An Anglo-Saxon Belt

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There are few early period examples of tabletwoven belts, and fewer even of non-brocaded ones. Wool and linen generally do not last a thousand years or more, and of early period bands it is usually only the metallic thread that has survived.

The choices for an authentic recreation of an Anglo-Saxon belt are therefore somewhat limited; in fact the only detailed information I have seen so far is þóra Sharptooth's analysis of a piece of tabletweaving attached to a strap end. Consequently, I based the pattern for this belt directly on her article; my main deviation was in adding more tablets to get a wider band.

The belt is almost but not quite as authentic as I could make it. The Anglo-Saxon were magnificant goldsmiths, and would most likely have produced a far better buckle than this pewter one. However, it being my first attempt at casting a point and buckle I am not too displeased. The main difference though is that all the examples of period buckles I have seen have tongues of iron, which mine does not have.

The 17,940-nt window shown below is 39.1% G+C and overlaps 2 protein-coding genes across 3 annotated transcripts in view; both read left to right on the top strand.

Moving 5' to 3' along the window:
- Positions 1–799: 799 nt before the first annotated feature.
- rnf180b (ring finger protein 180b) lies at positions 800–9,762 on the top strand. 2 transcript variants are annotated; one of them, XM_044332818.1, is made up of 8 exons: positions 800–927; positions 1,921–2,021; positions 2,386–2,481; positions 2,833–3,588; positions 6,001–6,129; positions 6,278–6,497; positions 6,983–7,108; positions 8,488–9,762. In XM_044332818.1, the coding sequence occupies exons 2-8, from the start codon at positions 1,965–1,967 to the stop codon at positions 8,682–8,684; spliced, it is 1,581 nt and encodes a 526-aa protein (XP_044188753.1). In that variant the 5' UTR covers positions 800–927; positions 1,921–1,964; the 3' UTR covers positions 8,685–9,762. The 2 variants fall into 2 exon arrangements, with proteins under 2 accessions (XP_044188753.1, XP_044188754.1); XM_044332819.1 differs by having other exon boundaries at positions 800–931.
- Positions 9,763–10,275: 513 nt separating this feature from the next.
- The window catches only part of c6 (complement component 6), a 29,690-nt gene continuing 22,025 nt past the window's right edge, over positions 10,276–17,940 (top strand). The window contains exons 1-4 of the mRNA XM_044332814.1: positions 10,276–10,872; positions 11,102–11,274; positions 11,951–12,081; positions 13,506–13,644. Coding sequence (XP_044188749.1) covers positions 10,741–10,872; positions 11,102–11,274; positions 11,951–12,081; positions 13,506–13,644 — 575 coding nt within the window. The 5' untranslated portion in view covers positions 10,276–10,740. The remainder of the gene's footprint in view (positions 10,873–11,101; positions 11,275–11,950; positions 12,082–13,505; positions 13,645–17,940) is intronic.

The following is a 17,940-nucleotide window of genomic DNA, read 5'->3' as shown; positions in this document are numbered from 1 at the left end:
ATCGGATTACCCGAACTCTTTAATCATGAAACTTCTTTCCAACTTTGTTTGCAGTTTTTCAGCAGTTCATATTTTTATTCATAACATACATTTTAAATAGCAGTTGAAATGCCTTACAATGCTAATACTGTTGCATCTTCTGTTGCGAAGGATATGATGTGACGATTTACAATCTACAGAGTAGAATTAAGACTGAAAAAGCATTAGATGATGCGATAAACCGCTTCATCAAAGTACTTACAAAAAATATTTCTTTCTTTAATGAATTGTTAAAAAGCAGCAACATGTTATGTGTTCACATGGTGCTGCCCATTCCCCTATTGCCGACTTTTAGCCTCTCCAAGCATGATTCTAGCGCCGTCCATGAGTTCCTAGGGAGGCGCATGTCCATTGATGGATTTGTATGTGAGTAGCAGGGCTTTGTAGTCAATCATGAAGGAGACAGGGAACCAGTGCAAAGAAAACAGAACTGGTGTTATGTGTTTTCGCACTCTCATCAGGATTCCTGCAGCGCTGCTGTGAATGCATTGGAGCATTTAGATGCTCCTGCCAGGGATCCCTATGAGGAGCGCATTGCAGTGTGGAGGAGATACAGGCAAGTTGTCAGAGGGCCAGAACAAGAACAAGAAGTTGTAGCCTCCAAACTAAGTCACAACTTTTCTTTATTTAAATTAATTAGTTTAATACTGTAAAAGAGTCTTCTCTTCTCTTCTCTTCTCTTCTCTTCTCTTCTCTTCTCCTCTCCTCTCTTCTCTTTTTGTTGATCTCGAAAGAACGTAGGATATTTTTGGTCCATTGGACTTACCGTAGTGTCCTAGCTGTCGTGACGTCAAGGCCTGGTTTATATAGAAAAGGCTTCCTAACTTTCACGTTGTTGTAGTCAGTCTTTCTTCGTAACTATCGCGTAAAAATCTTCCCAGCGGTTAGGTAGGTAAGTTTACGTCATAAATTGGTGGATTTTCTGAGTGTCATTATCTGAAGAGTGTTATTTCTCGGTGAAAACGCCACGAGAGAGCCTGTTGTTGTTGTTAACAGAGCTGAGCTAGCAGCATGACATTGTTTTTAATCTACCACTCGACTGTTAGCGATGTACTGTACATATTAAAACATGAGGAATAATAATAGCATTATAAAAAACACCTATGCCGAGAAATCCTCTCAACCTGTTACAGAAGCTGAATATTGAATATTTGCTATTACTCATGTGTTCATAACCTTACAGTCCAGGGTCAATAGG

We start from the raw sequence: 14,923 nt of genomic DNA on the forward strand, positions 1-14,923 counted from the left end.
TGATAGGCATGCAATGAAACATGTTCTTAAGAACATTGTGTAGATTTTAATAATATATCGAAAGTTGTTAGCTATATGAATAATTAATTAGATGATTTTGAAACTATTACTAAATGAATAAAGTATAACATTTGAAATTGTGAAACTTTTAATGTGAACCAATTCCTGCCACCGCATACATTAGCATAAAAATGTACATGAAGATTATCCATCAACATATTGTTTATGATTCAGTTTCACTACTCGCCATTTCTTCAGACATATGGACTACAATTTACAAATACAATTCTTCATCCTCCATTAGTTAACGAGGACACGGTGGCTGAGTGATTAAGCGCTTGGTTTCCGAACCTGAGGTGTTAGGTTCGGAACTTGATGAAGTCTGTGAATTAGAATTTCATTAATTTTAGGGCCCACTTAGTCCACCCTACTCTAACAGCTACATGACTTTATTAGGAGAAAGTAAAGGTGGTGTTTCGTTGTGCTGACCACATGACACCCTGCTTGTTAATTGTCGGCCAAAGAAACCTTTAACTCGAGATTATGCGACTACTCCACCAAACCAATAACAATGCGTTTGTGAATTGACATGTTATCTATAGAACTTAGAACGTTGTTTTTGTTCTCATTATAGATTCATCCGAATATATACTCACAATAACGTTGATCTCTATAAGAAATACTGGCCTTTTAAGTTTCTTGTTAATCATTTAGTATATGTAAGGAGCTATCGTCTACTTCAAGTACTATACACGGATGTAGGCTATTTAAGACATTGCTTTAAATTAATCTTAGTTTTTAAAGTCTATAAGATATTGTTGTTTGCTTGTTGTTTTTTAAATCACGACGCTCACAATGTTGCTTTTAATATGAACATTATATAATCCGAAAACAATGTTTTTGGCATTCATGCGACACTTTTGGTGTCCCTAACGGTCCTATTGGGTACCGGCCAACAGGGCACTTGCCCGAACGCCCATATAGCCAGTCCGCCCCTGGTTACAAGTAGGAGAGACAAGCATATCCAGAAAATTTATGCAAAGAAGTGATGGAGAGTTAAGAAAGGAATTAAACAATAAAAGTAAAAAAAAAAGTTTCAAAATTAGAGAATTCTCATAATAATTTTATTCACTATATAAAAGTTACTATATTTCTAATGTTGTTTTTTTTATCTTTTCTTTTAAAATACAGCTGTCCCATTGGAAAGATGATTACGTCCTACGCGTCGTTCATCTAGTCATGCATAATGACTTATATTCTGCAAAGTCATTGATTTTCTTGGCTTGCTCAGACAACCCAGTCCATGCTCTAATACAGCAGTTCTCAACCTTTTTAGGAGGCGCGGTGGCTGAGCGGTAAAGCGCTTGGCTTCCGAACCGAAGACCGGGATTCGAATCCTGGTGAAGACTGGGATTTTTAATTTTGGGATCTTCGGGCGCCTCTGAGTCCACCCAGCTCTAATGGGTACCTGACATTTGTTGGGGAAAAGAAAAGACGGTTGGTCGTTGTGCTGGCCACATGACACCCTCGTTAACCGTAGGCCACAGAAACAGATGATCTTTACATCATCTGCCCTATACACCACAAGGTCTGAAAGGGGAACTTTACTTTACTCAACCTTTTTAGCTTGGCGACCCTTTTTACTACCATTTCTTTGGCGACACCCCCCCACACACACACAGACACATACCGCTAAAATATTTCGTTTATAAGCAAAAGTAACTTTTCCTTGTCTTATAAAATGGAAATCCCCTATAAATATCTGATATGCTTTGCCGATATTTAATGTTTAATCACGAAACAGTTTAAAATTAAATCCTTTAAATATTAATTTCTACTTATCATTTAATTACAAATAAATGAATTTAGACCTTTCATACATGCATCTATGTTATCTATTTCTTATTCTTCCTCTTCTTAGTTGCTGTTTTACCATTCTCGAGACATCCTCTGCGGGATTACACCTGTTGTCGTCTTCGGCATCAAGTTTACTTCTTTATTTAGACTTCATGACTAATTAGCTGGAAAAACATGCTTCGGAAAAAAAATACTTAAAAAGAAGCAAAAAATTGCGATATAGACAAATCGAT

Since this was my first buckle and there were quite a number of details I was experimenting with, such as integral rivets and hinges, I decided to simplify where I could and just cast a plain loop.

The GTT pattern for the belt can be found here.

Technical Data
# Tablets 37 4-hole tablets – note that there are no actual selvedge tablets
Warp pure wool, 2-ply, blue, red, yellow, white
Weft pure wool, 2-ply, blue
Pattern blue background, yellow on red diamonds and white spots
Method two packs of alternately idling tablets
Width 25 mm
Length 168 cm

Collingwood, P. The Techniques of Tabletweaving. London 1982.
Crowfoot, E., Pritchard, F., Staniland, K. Textiles and Clothing: 1150 - 1450. London 2001.
Egan, G; & Pritchard, F. Dress Accessories 1150 - 1450. Woodbridge 2002.
Hansen, E. Brikvævning. Højbjerg 1990.
Priest-Dorman, C. A Saxon Treaded-In Tablet Weave.

Occasionally maintained by Eckhard Gartz.
Last modified 5/5/2004.